Worldwide, perhaps 250 PhD students are now in the later phases of their work on the Holocaust. In April 2009, the Strassler Center for Holocaust and Genocide Studies of Clark University (USA) organized its First International Graduate Students’ Conference on Holocaust and Genocide Studies. One hundred twenty graduate students applied; 53 delivered speeches, 80 percent of them dealing with the Holocaust.[8] Genocide research, however, is not dominated by historians but by social scientists and experts in international humanitarian law. Some of the young European scholars working on the Holocaust have secured international funding for their research, in particular at American and British universities. But there seem to be too few possibilities for them to remain in this field because, in Europe at least, the number of available post-doc scholarships appears to be limited.

The methodology of this research is not unlike that of medieval studies. One needs to be multilingual to enter the field successfully. The researchers study the documents that have not been destroyed by the Nazis. After the fall of the Berlin Wall, they discovered that many East European civil servants and individuals were just as implicated in the largest and most total mass murder in history as were German society and other West European societies and bureaucracies.[9]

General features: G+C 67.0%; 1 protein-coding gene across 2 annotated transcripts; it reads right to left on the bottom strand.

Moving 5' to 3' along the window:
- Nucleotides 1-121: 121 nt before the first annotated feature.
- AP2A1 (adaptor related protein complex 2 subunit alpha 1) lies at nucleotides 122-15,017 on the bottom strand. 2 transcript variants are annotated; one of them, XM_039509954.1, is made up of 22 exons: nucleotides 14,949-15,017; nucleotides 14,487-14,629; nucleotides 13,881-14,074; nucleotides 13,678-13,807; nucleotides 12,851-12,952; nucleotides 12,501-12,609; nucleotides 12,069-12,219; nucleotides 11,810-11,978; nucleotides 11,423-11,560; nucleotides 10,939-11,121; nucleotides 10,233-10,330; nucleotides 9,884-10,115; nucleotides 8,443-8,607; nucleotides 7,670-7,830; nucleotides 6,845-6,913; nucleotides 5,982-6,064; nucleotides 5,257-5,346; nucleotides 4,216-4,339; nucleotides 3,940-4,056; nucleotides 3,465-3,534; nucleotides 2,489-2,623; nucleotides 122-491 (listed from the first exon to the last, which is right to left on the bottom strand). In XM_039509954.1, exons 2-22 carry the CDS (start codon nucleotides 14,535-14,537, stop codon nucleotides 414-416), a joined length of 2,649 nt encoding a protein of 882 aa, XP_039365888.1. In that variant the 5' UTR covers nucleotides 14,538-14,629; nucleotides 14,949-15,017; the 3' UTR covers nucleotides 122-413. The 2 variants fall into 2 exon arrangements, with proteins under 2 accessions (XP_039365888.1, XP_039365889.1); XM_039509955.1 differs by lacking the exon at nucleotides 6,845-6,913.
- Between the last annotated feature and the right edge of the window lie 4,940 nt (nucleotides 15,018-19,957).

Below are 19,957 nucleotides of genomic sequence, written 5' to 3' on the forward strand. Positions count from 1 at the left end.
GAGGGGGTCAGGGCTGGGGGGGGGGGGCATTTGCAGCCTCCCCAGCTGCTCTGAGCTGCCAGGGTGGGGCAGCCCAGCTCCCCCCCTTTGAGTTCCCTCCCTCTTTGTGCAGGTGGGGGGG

The Perpetrators

Thus, the universalization of victimhood has been one long-term trend, and the steady extension of the circle of perpetrators has been another. Important studies by Yaakov Lozowick and Michael Wildt, for example,[10] have disproved Hannah Arendt’s notion of the banality of evil[11] and have proved that many higher German bureaucrats were very much ideologically motivated. The rich post-Cold War harvest of regional studies of the Holocaust in Europe has now become meager.[12] This, however, may well be a temporary setback. In addition to Bauer’s forthcoming book on the shtetls in eastern Poland, one of his leading students is now working on the Carpatho-Ukraine. And as the abovementioned Strassler Center gathering in April 2009 made clear, the regional approach remains to be selected by young researchers in the United States, Canada, and the United Kingdom.[13]